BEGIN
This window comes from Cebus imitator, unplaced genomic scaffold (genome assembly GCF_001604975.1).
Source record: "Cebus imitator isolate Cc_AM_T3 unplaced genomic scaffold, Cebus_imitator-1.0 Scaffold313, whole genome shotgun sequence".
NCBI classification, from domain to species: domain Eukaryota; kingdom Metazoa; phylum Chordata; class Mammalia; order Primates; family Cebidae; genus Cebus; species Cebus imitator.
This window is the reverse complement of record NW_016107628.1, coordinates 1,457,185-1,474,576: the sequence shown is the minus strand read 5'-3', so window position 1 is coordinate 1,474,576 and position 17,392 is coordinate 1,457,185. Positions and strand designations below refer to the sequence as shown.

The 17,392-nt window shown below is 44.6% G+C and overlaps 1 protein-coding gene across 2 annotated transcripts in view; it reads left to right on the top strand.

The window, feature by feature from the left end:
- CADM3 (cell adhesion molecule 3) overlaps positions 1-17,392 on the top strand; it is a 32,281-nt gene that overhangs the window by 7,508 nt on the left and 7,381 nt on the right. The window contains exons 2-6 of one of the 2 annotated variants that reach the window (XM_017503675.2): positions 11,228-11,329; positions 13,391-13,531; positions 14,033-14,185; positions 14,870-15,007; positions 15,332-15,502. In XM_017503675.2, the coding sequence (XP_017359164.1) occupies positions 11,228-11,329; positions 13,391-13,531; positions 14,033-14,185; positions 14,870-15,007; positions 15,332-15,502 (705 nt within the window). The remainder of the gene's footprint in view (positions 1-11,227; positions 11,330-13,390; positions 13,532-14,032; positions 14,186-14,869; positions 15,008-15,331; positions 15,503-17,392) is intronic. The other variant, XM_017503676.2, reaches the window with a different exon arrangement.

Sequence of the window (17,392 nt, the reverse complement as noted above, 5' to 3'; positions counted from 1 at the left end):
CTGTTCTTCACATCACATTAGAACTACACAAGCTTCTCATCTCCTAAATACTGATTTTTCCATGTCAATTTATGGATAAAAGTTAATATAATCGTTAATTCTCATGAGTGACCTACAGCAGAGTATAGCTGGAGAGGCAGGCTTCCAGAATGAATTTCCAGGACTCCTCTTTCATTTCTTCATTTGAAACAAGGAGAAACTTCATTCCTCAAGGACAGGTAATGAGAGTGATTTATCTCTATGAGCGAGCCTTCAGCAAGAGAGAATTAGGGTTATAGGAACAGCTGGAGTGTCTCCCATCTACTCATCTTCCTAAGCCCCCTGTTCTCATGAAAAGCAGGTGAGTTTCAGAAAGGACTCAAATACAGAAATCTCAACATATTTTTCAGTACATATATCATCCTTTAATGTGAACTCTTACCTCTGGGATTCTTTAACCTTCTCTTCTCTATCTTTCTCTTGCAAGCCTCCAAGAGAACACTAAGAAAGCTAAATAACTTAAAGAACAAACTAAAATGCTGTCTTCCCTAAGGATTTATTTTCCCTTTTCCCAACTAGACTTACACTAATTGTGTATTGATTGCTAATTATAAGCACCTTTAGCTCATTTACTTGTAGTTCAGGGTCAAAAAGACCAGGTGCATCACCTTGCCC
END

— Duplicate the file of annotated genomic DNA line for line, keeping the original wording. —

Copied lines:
This window comes from Cebus imitator, unplaced genomic scaffold (genome assembly GCF_001604975.1).
Source record: "Cebus imitator isolate Cc_AM_T3 unplaced genomic scaffold, Cebus_imitator-1.0 Scaffold313, whole genome shotgun sequence".
NCBI classification, from domain to species: domain Eukaryota; kingdom Metazoa; phylum Chordata; class Mammalia; order Primates; family Cebidae; genus Cebus; species Cebus imitator.
This window is the reverse complement of record NW_016107628.1, coordinates 1,457,185-1,474,576: the sequence shown is the minus strand read 5'-3', so window position 1 is coordinate 1,474,576 and position 17,392 is coordinate 1,457,185. Positions and strand designations below refer to the sequence as shown.

The 17,392-nt window shown below is 44.6% G+C and overlaps 1 protein-coding gene across 2 annotated transcripts in view; it reads left to right on the top strand.

The window, feature by feature from the left end:
- CADM3 (cell adhesion molecule 3) overlaps positions 1-17,392 on the top strand; it is a 32,281-nt gene that overhangs the window by 7,508 nt on the left and 7,381 nt on the right. The window contains exons 2-6 of one of the 2 annotated variants that reach the window (XM_017503675.2): positions 11,228-11,329; positions 13,391-13,531; positions 14,033-14,185; positions 14,870-15,007; positions 15,332-15,502. In XM_017503675.2, the coding sequence (XP_017359164.1) occupies positions 11,228-11,329; positions 13,391-13,531; positions 14,033-14,185; positions 14,870-15,007; positions 15,332-15,502 (705 nt within the window). The remainder of the gene's footprint in view (positions 1-11,227; positions 11,330-13,390; positions 13,532-14,032; positions 14,186-14,869; positions 15,008-15,331; positions 15,503-17,392) is intronic. The other variant, XM_017503676.2, reaches the window with a different exon arrangement.

Sequence of the window (17,392 nt, the reverse complement as noted above, 5' to 3'; positions counted from 1 at the left end):
CTGTTCTTCACATCACATTAGAACTACACAAGCTTCTCATCTCCTAAATACTGATTTTTCCATGTCAATTTATGGATAAAAGTTAATATAATCGTTAATTCTCATGAGTGACCTACAGCAGAGTATAGCTGGAGAGGCAGGCTTCCAGAATGAATTTCCAGGACTCCTCTTTCATTTCTTCATTTGAAACAAGGAGAAACTTCATTCCTCAAGGACAGGTAATGAGAGTGATTTATCTCTATGAGCGAGCCTTCAGCAAGAGAGAATTAGGGTTATAGGAACAGCTGGAGTGTCTCCCATCTACTCATCTTCCTAAGCCCCCTGTTCTCATGAAAAGCAGGTGAGTTTCAGAAAGGACTCAAATACAGAAATCTCAACATATTTTTCAGTACATATATCATCCTTTAATGTGAACTCTTACCTCTGGGATTCTTTAACCTTCTCTTCTCTATCTTTCTCTTGCAAGCCTCCAAGAGAACACTAAGAAAGCTAAATAACTTAAAGAACAAACTAAAATGCTGTCTTCCCTAAGGATTTATTTTCCCTTTTCCCAACTAGACTTACACTAATTGTGTATTGATTGCTAATTATAAGCACCTTTAGCTCATTTACTTGTAGTTCAGGGTCAAAAAGACCAGGTGCATCACCTTGCCC